Many thought ISIS leader Abu Bakr Al Baghdadi was dead until he resurfaced in an April video to claim Sri Lanka's Easter Sunday attacks. Before this, he had not been seen publicly since 2014.
On Sunday, the latest report of Al Baghdadi's death claimed that US special forces in north-west Syria uncovered his hiding place near the Turkish border.
However, in 2017, Russia said its forces blew him to pieces. Other news reports claimed Al Baghdadi suffered a crippling spinal injury. Still other reports suggested he has been in ill health or wounded in attacks.
Newsweek, which first reported the most recent news, said it had been told by a US army official briefed on the raid that Al Baghdadi was dead. It said the operation was carried out by special operations forces after receiving actionable intelligence.
Who is Abu Bakr Al Baghdadi?
Al Baghdadi went from relatively unknown beginnings to become the most wanted man in the world.
After the invasion of Iraq by US-led forces in 2003, he founded the militant group Jamaat Jaysh Ahl Al Sunnah wa l Jamaah, in which he served as head of its Sharia committee.
He preached at the Imam Ahmad ibn Hanbal Mosque in Samarra after receiving his doctorate from the Islamic University of Baghdad, with a focus on Islamic culture, history, Sharia and jurisprudence.
In February 2004, when Al Baghdadi was arrested by US forces near Fallujah in Iraq, he was still relatively unknown.
He was detained while visiting the home of his old student friend, Nessayif Nessayif, who was also on the US wanted list at the time.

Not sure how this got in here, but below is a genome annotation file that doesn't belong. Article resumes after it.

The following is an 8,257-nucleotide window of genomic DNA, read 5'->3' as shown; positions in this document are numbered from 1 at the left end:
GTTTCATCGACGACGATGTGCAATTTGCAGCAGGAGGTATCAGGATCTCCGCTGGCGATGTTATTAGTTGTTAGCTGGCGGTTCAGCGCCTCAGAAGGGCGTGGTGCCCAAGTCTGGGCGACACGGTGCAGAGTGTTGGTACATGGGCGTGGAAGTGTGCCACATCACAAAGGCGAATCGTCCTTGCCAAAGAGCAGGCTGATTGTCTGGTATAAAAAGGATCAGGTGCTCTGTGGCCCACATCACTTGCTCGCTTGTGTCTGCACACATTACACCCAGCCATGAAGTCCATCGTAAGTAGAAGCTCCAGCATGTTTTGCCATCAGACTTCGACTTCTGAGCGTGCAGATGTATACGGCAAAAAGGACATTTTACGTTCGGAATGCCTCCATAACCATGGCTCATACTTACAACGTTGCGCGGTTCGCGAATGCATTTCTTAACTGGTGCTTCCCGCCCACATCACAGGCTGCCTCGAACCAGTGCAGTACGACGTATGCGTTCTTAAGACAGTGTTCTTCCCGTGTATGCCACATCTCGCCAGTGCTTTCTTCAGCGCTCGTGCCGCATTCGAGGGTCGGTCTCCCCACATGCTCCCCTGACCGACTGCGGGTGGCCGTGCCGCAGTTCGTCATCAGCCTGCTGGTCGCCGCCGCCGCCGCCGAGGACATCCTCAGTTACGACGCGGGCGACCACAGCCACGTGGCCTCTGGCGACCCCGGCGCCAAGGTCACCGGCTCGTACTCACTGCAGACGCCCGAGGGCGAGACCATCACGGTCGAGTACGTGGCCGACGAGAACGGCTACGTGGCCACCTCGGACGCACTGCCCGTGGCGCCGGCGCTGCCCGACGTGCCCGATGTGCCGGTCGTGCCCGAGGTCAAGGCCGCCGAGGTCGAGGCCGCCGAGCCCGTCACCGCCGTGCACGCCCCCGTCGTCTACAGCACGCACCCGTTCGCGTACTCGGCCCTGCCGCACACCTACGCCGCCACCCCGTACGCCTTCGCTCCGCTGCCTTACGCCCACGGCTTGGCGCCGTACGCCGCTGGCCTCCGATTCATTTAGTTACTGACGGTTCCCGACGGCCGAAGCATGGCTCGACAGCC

Al Baghdadi was released at the end of the year due to a lack of evidence. Iraqi security forces arrested him again twice, in 2007 and 2012, but let him go because they did not know who he was.
In 2005, Al Baghdadi pledged allegiance to Abu Musab Al Zarqawi, the leader of Iraq's Al Qaeda terrorist group.
Al Zarqawi was killed in a US drone strike in 2006 and Al Baghdadi became leader of the organisation in 2010.
The Iraqi division of Al Qaeda was also known as the Islamic State of Iraq, which expanded into Syria in 2013 and broke away from Al Qaeda in February 2014 after an eight-month power struggle.
The ISIS 'caliphate'
On June 29, 2014, ISIS announced the establishment of a worldwide “caliphate” and Al Baghdadi was named its leader.
Since declaring himself head of the terrorist organisation, he has evaded the public eye. He was last seen giving a sermon at Mosul's Al Nuri Grand Mosque in 2014, where he declared the extremists' so-called caliphate over Syria and Iraq.
He was one of the few senior ISIS commanders still at large after two years of defeats in which its territory shrank from an area the size of Britain to a tiny speck in the Euphrates River valley.
That video, believed by security experts to have been mainly recorded in early April and updated after the Sri Lanka attacks, shows Al Baghdadi trying to exert control over the terrorist group.
The look of the video resembles that of earlier footage of Al Qaeda founder Osama bin Laden, with the same type of AK-74 assault rifle in the background.
Al Baghdadi tries to project the same air of wisdom but unlike bin Laden, he keeps a low profile and is not regarded as a charismatic orator.
The ISIS leader, who is believed to have three wives, has been accused of repeatedly raping girls and women he kept as "sex slaves".
They include a preteen Yazidi girl and abducted US aid worker Kayla Mueller, who was killed in 2015.